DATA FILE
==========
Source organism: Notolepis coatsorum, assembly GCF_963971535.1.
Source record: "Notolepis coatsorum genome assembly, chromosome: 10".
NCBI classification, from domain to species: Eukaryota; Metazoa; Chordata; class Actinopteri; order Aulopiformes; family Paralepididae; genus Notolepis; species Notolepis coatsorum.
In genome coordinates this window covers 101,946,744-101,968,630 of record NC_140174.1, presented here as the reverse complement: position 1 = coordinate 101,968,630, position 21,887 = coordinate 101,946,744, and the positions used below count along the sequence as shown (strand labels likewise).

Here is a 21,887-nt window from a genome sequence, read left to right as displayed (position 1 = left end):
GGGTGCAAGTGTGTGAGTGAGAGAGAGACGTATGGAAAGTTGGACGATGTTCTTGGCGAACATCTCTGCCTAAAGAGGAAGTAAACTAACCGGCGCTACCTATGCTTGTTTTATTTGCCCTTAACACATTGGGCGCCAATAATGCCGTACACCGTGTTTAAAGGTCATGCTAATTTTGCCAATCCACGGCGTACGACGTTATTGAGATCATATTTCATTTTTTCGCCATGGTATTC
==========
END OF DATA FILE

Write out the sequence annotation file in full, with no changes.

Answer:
Source organism: Notolepis coatsorum, assembly GCF_963971535.1.
Source record: "Notolepis coatsorum genome assembly, chromosome: 10".
NCBI classification, from domain to species: Eukaryota; Metazoa; Chordata; class Actinopteri; order Aulopiformes; family Paralepididae; genus Notolepis; species Notolepis coatsorum.
In genome coordinates this window covers 101,946,744-101,968,630 of record NC_140174.1, presented here as the reverse complement: position 1 = coordinate 101,968,630, position 21,887 = coordinate 101,946,744, and the positions used below count along the sequence as shown (strand labels likewise).

Here is a 21,887-nt window from a genome sequence, read left to right as displayed (position 1 = left end):
GGGTGCAAGTGTGTGAGTGAGAGAGAGACGTATGGAAAGTTGGACGATGTTCTTGGCGAACATCTCTGCCTAAAGAGGAAGTAAACTAACCGGCGCTACCTATGCTTGTTTTATTTGCCCTTAACACATTGGGCGCCAATAATGCCGTACACCGTGTTTAAAGGTCATGCTAATTTTGCCAATCCACGGCGTACGACGTTATTGAGATCATATTTCATTTTTTCGCCATGGTATTC